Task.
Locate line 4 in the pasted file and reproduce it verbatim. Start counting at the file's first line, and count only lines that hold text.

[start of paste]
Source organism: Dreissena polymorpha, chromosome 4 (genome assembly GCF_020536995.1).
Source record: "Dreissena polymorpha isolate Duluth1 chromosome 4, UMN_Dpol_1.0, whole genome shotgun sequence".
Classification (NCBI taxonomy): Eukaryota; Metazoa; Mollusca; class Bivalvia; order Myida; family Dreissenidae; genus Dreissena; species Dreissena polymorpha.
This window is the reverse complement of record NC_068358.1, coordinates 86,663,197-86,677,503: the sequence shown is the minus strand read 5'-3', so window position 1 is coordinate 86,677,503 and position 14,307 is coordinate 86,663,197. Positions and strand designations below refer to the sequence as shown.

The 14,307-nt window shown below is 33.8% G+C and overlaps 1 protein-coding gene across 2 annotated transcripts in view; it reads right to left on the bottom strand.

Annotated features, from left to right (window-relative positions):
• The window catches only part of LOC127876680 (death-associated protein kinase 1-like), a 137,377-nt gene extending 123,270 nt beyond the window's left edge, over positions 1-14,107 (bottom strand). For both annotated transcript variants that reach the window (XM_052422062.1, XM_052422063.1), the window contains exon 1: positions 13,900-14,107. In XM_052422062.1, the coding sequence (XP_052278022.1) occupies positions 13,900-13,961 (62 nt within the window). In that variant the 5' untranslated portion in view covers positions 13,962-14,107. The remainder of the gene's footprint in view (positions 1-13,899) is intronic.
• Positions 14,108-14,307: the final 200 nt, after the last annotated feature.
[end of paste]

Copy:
This window is the reverse complement of record NC_068358.1, coordinates 86,663,197-86,677,503: the sequence shown is the minus strand read 5'-3', so window position 1 is coordinate 86,677,503 and position 14,307 is coordinate 86,663,197. Positions and strand designations below refer to the sequence as shown.